|US6268053||14 Ene 2000||31 Jul 2001||Epic Therapeutics, Inc.||Macromolecular microparticles and methods of production and use|
|US6300127||29 Jul 1998||9 Oct 2001||Emory University||Bone mineralization proteins, DNA, vectors, expression systems|
|US6303112||23 Nov 1999||16 Oct 2001||Cytomedix Inc||Enriched platelet wound healant|
|US6329139||11 Ago 1997||11 Dic 2001||Discovery Partners International||Automated sorting system for matrices with memory|
|US6331273||7 Jun 1995||18 Dic 2001||Discovery Partners International||Remotely programmable matrices with memories|
|US6340455 *||20 Nov 1997||22 Ene 2002||Peridoc Ab||Testkit and method|
|US6413539||29 Ene 1998||2 Jul 2002||Poly-Med, Inc.||Hydrogel-forming, self-solvating absorbable polyester copolymers, and methods for use thereof|
|US6416714 *||7 Jun 1995||9 Jul 2002||Discovery Partners International, Inc.||Remotely programmable matrices with memories|
|US6444803||27 Nov 2000||3 Sep 2002||Emory University||Bone mineralization proteins, DNA, vectors, expression systems|
|US6521750||9 Nov 2001||18 Feb 2003||Univ Emory||Bone mineralization proteins, DNA, vectors, expression systems|
|US6551610||24 Abr 2002||22 Abr 2003||Poly-Med, Inc.||Multifaceted compositions for post-surgical adhesion prevention|
|US6551618||23 Oct 1998||22 Abr 2003||University Of Birmingham||Compositions and methods for delivery of agents for neuronal regeneration and survival|
|US6576226 *||17 Nov 2000||10 Jun 2003||Gary R. Jernberg||Local delivery of agents for disruption and inhibition of bacterial biofilm for treatment of periodontal disease|
|US6610274 *||18 Dic 2001||26 Ago 2003||Wallace J. Gardner||Anti-inflammatory composition comprising tetracycline|
|US6682348||29 Mar 2002||27 Ene 2004||Orapharma, Inc.||Dispensing apparatus and cartridge|
|US6726898||6 Jun 2003||27 Abr 2004||Gary R. Jernberg||Local delivery of agents for disruption and inhibition of bacterial biofilm for treatment of periodontal disease|
|US6743444||3 Jul 2001||1 Jun 2004||Microbiological Research Authority||Method of making microencapsulated DNA for vaccination and gene therapy|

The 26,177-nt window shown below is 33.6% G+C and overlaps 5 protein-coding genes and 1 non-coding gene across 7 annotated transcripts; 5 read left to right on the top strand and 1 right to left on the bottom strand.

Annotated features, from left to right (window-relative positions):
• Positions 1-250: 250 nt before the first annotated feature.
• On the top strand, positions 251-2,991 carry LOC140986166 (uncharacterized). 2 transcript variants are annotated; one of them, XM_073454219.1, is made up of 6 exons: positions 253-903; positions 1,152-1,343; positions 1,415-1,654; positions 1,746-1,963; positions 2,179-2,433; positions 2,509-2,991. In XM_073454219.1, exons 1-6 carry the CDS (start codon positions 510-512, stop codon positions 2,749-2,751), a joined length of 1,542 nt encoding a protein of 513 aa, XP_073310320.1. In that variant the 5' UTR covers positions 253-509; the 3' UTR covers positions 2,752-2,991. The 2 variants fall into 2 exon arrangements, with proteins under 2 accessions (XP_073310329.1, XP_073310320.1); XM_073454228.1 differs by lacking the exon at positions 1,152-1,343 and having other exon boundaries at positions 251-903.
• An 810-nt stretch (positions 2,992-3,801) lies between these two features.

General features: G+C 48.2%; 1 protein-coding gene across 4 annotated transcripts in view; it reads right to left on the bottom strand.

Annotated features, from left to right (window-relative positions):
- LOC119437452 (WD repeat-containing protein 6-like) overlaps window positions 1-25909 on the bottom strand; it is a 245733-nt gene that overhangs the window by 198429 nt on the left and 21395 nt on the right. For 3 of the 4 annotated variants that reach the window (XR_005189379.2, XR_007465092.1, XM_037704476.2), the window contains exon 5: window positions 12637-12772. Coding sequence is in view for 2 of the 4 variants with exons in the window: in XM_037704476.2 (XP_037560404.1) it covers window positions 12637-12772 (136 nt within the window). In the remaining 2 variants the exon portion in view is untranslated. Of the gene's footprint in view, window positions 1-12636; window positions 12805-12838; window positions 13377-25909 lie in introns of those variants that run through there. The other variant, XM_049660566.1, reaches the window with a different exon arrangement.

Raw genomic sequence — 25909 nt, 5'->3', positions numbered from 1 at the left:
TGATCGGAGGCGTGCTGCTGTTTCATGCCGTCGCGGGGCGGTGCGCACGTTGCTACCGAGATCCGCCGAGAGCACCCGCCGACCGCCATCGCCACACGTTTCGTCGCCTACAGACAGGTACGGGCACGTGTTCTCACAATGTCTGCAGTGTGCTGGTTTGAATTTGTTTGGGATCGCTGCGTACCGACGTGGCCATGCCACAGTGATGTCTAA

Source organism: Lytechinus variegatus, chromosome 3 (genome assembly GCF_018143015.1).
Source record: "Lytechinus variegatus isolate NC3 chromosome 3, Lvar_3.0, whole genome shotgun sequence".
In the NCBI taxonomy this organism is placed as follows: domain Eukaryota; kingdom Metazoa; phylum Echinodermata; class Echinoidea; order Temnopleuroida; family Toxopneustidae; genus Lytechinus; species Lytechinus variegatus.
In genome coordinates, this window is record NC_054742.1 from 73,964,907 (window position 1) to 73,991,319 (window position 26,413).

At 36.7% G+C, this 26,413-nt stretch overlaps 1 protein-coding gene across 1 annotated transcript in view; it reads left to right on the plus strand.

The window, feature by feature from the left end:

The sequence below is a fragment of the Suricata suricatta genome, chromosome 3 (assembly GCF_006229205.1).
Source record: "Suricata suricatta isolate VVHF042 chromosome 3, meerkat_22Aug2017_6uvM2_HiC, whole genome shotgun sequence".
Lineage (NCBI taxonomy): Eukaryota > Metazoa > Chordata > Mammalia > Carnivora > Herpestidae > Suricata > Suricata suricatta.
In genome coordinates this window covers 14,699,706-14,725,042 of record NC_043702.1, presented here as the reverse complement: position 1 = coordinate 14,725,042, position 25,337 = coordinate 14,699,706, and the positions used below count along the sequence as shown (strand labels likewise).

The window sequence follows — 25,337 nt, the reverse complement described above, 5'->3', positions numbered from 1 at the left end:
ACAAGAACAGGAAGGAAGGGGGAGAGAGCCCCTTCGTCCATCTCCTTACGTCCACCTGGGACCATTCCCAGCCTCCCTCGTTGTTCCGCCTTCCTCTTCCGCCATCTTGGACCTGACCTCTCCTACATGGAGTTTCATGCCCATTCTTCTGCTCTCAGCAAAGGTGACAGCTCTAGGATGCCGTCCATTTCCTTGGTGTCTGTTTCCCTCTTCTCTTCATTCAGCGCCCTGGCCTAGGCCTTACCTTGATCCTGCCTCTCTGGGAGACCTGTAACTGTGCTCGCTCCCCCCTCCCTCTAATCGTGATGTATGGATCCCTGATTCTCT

|US6774105||12 Jun 2000||10 Ago 2004||The Regents Of The University Of Michigan||Methods of using latent TGF-β binding proteins|
|US6875422 *||19 Oct 2001||5 Abr 2005||Yuusuke Nonomura||Oral treatment/care agent|
|US6958161||12 Abr 2002||25 Oct 2005||F H Faulding & Co Limited||Modified release coated drug preparation|
|US7309232||10 Oct 2003||18 Dic 2007||Dentigenix Inc.||Methods for treating dental conditions using tissue scaffolds|
|US7699609||23 Ene 2004||20 Abr 2010||Orapharma, Inc.||Dispensing apparatus and cartridge with deformable tip|
|US7727399||22 May 2007||1 Jun 2010||The Trustees Of Columbia University In The City Of New York||Systems and methods of microfluidic membraneless exchange using filtration of extraction outlet streams|
|US7850633||24 Jul 2009||14 Dic 2010||The Trustees Of Columbia University In The City Of New York||Systems and methods of blood-based therapies having a microfluidic membraneless exchange device|
|US7923250||13 Nov 2002||12 Abr 2011||Warsaw Orthopedic, Inc.||Methods of expressing LIM mineralization protein in non-osseous cells|
|US7976489||2 Dic 2008||12 Jul 2011||Orapharma, Inc.||Device for delivering medicinal implants|
|US7976490||2 Dic 2008||12 Jul 2011||Orapharma, Inc.||Medicinal implant cartridge|
|US7976491||2 Dic 2008||12 Jul 2011||Orapharma, Inc.||Actuators for device for delivering medicinal implants|
|US8021318||9 Nov 2010||20 Sep 2011||The Trustees Of Columbia University In The City Of New York||Methods of blood-based therapies having a microfluidic membraneless exchange device|
|US8048021||19 Nov 2009||1 Nov 2011||Orapharma, Inc.||Medicinal implant device and cartridge|
|US8083706||7 Jul 2009||27 Dic 2011||The Trustees Of Columbia University In The City Of New York||Apparatus and systems for membraneless separation of fluids|